Reinvest Cost Savings Reinvest Cost Savings Summer 2008 City Council passed proclamation for $30 million in new affordable housing for the chronically homeless. Will create 208 new units of housing for chronically homeless. 432 total new affordable housing units. Current Economic Climate: Homelessness is an economic development issue.
Innovations: What Has Worked Leveraging Funds Across Sectors Reinvesting Cost Savings Community Awareness Efforts Project Homeless Connect Donation Meters Pajama Party
Community Awareness Matters! 92% decrease in panhandling Give-a-Better-Way Campaign (Downtown Denver Partnership) Resource Generator plus Community Awareness Generating over $100K per year Downtown business improvement district and DIA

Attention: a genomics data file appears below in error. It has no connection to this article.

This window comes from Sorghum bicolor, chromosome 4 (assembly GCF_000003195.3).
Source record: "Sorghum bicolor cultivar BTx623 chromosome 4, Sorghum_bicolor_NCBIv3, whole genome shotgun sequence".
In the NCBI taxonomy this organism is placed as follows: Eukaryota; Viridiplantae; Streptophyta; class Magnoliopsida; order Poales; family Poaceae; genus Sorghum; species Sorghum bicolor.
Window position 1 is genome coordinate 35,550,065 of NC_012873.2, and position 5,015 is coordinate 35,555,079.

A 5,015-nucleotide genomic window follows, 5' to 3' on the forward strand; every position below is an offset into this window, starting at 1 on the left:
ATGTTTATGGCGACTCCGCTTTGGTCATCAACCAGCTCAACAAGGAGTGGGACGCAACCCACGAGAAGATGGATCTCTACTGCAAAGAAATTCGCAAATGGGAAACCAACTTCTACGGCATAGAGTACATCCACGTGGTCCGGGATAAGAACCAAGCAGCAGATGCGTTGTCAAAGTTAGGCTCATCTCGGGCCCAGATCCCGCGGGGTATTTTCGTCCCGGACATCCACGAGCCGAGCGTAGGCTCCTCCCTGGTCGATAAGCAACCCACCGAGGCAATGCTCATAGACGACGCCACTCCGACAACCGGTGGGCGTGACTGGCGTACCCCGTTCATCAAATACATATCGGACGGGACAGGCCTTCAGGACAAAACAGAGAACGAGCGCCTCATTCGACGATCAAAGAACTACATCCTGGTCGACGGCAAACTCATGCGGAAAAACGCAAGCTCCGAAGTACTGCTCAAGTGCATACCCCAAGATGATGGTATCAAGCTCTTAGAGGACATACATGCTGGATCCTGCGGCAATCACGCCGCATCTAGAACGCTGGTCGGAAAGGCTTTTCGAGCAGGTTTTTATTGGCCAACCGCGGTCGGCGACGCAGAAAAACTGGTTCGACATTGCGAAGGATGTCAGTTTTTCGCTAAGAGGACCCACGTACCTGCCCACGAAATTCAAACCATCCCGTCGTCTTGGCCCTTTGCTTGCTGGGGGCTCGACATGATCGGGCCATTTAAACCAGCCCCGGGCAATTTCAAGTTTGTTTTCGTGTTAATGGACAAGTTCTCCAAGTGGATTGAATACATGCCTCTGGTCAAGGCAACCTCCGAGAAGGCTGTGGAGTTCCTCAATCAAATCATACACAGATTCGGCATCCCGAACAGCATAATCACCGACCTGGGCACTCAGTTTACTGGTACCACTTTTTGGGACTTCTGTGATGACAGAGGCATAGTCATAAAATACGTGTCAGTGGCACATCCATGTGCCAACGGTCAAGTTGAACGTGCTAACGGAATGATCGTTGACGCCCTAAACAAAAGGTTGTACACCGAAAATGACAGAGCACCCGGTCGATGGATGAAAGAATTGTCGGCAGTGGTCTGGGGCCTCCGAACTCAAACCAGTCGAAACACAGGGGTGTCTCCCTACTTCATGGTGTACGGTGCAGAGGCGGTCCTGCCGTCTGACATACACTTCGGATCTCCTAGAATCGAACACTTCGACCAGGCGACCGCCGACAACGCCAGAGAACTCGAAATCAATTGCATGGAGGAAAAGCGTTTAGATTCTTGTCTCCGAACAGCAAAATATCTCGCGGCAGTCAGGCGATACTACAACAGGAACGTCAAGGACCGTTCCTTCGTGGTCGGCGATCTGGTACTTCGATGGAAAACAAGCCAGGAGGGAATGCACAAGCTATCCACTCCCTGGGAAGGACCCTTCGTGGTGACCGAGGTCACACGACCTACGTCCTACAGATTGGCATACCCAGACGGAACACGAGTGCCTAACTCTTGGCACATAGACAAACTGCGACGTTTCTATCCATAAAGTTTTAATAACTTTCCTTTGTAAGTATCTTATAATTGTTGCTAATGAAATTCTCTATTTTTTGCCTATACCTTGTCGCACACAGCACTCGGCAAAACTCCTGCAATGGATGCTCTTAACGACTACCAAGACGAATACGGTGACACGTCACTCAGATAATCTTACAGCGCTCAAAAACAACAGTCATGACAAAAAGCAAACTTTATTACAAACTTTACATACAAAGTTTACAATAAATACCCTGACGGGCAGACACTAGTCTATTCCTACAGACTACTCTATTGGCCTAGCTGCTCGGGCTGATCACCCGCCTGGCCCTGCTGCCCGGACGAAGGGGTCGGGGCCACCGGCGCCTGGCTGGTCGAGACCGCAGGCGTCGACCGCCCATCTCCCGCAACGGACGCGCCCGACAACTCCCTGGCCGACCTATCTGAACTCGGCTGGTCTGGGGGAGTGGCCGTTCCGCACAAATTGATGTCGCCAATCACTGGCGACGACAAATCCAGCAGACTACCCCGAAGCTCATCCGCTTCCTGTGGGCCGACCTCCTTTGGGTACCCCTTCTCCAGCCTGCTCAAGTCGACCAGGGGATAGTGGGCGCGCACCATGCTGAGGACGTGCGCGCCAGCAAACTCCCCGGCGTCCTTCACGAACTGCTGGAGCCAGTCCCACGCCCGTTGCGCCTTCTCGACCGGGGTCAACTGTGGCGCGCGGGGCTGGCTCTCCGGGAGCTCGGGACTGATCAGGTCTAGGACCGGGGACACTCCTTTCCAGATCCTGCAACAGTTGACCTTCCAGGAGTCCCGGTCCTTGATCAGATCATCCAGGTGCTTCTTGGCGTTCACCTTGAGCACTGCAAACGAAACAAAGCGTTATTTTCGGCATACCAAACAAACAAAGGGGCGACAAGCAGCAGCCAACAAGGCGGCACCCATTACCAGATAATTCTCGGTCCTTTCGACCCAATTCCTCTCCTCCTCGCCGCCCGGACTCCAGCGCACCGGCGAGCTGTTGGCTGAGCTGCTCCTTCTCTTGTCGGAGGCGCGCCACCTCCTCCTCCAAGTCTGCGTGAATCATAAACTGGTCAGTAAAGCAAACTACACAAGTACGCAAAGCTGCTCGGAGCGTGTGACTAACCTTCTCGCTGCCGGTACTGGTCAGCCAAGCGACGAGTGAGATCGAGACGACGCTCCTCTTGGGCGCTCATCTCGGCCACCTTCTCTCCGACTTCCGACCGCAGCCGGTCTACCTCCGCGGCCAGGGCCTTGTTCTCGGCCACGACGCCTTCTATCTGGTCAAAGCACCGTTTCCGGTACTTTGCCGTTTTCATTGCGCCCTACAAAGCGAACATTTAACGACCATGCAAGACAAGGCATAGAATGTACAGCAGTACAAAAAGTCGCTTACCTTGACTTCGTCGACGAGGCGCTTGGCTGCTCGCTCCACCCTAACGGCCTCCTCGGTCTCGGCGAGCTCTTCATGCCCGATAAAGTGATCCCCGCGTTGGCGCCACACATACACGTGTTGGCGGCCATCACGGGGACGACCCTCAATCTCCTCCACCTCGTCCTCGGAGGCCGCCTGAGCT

It’s About Accountability! "...enormous sums of money are already being spent on the chronically homeless, and...the kind of money it would take to solve the homeless problem could well be less than the kind of money it (would take) to ignore it." - Malcolm Gladwell, Author, “The Tipping Point”
Contact Information Jamie Van Leeuwen, PhD. Denver’s Road Home 720-944-2506 firstname.lastname@example.org www.DenversRoadHome.org "Together, our community can beat homelessness." Denver Mayor John W. Hickenlooper